Groundwater Quality Monitoring for a Sustainable Supply of Drinking Water

By Hillel Rubin, Eran Rubin and Holger Schüttrumpf.

Published by The Sustainability Collection

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Article: Print $US10.00
Article: Electronic $US5.00

This study originates from the increasing need for preserving groundwater resources as a major sustainable source of water supplied to all types of human consumers, particularly in semi-arid regions.
In general, the number of water supply wells in a semi-arid region is large. Therefore, monitoring the quality of groundwater is usually carried out by successive steps of selecting a small number of sampled wells. The results of the groundwater monitoring and water quality analysis should provide input to decisions about possible measures leading to sustainability of the groundwater resources. The review of this study indicates that there are two general methodologies of selecting sampled wells: a) Random selection, and b) Systematic selection. We have tested the efficiency of various methods incorporated with these two methodologies. Our well sampling tests have been carried out with a hypothetic aquifer domain partly based on a small part of the Coastal Plain Aquifer (CPA) of Israel. This domain incorporates 4 monitoring wells and 63 water supply wells. Wells of the domain are sampled in 12 sampling steps. During the entire process of selecting wells and sampling we have followed the variation of important parameters of the groundwater quality, which are connected with the possible major objectives of the monitoring project.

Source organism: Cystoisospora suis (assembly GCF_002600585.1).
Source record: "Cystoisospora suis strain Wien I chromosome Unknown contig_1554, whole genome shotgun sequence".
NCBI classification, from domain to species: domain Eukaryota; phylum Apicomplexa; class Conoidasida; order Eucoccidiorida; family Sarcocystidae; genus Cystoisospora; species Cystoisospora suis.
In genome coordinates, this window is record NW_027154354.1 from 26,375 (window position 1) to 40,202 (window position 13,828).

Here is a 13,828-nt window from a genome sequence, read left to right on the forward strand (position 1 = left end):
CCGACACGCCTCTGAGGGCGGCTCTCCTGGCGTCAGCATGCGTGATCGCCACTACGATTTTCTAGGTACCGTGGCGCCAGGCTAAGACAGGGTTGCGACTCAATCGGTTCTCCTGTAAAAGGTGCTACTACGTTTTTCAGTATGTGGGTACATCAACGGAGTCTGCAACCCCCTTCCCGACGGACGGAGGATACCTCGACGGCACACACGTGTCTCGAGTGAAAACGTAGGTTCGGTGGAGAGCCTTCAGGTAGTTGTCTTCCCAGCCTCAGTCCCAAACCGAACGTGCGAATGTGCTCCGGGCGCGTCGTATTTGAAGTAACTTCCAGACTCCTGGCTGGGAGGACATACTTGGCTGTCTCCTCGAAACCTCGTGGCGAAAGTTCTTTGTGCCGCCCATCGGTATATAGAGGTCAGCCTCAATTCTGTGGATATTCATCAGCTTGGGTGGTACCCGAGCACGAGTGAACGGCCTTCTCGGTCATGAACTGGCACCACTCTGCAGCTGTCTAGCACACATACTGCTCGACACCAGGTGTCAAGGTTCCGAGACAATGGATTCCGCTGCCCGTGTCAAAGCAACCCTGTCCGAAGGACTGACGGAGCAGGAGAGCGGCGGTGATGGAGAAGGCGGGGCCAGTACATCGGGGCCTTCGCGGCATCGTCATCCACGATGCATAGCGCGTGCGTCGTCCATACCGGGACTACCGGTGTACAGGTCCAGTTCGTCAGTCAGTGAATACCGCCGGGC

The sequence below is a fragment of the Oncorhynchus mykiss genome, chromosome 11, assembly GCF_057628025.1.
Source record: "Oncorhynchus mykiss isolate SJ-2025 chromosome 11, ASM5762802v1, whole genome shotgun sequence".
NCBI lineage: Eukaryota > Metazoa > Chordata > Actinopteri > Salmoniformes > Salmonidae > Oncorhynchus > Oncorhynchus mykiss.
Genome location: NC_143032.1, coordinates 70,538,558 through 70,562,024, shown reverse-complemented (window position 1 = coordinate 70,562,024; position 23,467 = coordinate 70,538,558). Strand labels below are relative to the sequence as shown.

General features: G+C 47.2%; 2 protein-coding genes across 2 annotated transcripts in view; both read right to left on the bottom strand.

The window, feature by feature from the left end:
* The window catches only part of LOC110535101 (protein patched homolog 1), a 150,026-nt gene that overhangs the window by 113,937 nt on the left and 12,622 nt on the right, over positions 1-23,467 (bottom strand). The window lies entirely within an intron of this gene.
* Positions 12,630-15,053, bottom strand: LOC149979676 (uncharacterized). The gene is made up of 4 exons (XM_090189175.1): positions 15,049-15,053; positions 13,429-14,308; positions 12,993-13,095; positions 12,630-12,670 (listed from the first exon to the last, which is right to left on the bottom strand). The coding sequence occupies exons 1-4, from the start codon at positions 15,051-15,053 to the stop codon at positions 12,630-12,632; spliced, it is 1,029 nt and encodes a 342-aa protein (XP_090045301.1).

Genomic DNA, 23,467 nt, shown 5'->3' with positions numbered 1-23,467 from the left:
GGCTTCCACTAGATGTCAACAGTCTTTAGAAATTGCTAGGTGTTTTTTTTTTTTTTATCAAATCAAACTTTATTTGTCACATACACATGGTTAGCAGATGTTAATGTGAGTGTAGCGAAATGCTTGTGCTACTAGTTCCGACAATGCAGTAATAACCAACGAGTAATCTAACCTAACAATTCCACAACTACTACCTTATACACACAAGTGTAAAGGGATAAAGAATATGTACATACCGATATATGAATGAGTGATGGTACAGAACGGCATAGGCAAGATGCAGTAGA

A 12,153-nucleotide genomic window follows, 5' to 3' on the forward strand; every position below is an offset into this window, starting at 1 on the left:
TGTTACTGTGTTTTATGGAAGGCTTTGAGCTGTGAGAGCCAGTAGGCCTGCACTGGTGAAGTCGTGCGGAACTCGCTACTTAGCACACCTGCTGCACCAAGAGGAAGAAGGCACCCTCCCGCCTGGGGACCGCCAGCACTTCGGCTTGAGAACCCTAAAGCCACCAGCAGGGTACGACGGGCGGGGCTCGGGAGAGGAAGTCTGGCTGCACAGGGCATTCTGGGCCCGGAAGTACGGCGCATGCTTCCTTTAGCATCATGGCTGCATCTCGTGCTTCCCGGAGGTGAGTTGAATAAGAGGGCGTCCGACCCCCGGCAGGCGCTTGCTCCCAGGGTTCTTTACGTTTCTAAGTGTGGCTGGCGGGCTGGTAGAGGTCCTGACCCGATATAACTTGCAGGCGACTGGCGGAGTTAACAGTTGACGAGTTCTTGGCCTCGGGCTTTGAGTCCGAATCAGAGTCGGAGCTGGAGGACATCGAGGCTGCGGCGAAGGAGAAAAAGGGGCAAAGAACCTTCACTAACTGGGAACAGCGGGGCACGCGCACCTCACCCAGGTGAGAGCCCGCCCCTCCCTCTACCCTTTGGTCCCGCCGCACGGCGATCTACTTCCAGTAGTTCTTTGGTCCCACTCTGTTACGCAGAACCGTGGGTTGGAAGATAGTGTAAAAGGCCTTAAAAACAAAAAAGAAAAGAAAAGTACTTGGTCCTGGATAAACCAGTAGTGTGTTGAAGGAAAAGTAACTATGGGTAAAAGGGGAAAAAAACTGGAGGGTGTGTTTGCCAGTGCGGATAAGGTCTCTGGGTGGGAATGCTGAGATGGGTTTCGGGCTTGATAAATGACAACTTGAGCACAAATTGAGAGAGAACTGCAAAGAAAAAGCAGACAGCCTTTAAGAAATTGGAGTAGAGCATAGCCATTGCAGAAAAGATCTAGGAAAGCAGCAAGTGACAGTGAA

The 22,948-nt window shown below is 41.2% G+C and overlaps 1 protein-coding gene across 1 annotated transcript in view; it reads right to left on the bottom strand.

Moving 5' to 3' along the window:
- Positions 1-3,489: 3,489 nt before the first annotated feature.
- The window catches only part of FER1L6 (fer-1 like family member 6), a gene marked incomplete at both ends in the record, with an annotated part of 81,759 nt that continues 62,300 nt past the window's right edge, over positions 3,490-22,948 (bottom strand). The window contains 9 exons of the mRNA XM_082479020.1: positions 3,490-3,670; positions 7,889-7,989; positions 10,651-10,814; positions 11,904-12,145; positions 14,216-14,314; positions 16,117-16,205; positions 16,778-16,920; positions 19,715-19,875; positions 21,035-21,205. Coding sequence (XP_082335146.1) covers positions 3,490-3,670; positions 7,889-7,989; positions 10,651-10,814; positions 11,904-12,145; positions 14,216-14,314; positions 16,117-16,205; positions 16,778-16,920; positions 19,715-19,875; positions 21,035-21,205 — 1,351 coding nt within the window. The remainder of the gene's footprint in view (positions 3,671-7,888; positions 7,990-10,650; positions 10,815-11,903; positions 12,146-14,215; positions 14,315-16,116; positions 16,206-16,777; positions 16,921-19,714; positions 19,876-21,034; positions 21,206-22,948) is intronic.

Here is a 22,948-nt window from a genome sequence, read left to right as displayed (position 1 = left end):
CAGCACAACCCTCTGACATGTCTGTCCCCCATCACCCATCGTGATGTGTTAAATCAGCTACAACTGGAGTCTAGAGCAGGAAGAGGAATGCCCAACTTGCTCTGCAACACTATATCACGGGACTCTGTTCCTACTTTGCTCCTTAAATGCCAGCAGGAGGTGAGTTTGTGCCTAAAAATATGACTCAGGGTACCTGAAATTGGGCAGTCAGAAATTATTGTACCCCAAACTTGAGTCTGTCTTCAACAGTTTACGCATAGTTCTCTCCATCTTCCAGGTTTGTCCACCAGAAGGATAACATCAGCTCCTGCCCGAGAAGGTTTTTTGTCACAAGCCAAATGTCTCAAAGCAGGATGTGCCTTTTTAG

Regarding the random selection of sampled wells, our tests have indicated that random selection of sampled wells from a professionally divided domain can be more efficient than random selection of sampled wells from the entire domain as a single unit. Systematic selection of sampled wells can be most efficient, provided it is based on properly using the concept of well utility function and sampled wells are selected from a domain professionally divided into clusters of wells. Further, the optimal number of well clusters is identical with the number of wells selected in each step of well selection. And the definition of the well utility function should be connected with the major objectives of the groundwater quality monitoring project. Examples of such objectives considered in this study are: a) Identifying contours of contaminant concentration and possible sources of contaminants, (b) Identifying the contaminant concentration of the most productive wells, c) Identifying the flux of contaminants provided by the water supply wells into the water supply system, and d) Identifying wells with contaminant concentration higher than an adopted threshold concentration value.

Keywords: Groundwater Quality Monitoring, Aquifer Pollution Control, Identifying Contaminant Sources, Sampled Well Selection

The International Journal of Environmental, Cultural, Economic and Social Sustainability, Volume 7, Issue 4, pp.257-282. Article: Print (Spiral Bound). Article: Electronic (PDF File; 1.290MB).

Prof. Hillel Rubin

Professor, Faculty of Civil and Environmental Engineering, Israel Institute of Technology, Haifa, Israel

Prof. Hillel Rubin, Faculty of Civil and Environmental Engineering, Technion – Israel Institute of Technology, Haifa 32000, Israel.

Eran Rubin

Lecturer, Management of Technology Faculty, Holon Institute of Technology, Holon, Israel

Dr. Eran Rubin, Department of Technology Management, Holon Institute of Technology, 52 Golomb Street, Holon 58102, Israel.

Prof. Holger Schüttrumpf

Chair, Institute of Hydraulic Engineering and Water Resources Management, Aachen University, Aachen, Germany

Prof. Holger Schüttrumpf, Institute of Hydraulic Engineering and Water Resources Management, RWTH Aachen University, Mies-van-der-Rohe-Str. 1, 52056 Aachen, Germany.

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